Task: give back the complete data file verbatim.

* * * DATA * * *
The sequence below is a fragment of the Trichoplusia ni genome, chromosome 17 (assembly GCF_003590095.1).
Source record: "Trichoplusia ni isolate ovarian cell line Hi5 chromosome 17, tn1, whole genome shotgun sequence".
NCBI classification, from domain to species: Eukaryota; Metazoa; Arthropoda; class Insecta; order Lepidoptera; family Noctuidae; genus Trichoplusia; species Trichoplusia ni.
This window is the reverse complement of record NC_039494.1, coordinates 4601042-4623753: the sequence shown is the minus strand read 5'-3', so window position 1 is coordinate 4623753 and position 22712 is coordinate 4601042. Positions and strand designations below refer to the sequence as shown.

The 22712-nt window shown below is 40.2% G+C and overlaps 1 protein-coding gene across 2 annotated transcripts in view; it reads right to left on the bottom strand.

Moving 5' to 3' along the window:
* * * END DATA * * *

The sequence below is a fragment of the Trichoplusia ni genome, chromosome 17 (assembly GCF_003590095.1).
Source record: "Trichoplusia ni isolate ovarian cell line Hi5 chromosome 17, tn1, whole genome shotgun sequence".
NCBI classification, from domain to species: Eukaryota; Metazoa; Arthropoda; class Insecta; order Lepidoptera; family Noctuidae; genus Trichoplusia; species Trichoplusia ni.
This window is the reverse complement of record NC_039494.1, coordinates 4601042-4623753: the sequence shown is the minus strand read 5'-3', so window position 1 is coordinate 4623753 and position 22712 is coordinate 4601042. Positions and strand designations below refer to the sequence as shown.

The 22712-nt window shown below is 40.2% G+C and overlaps 1 protein-coding gene across 2 annotated transcripts in view; it reads right to left on the bottom strand.

Moving 5' to 3' along the window: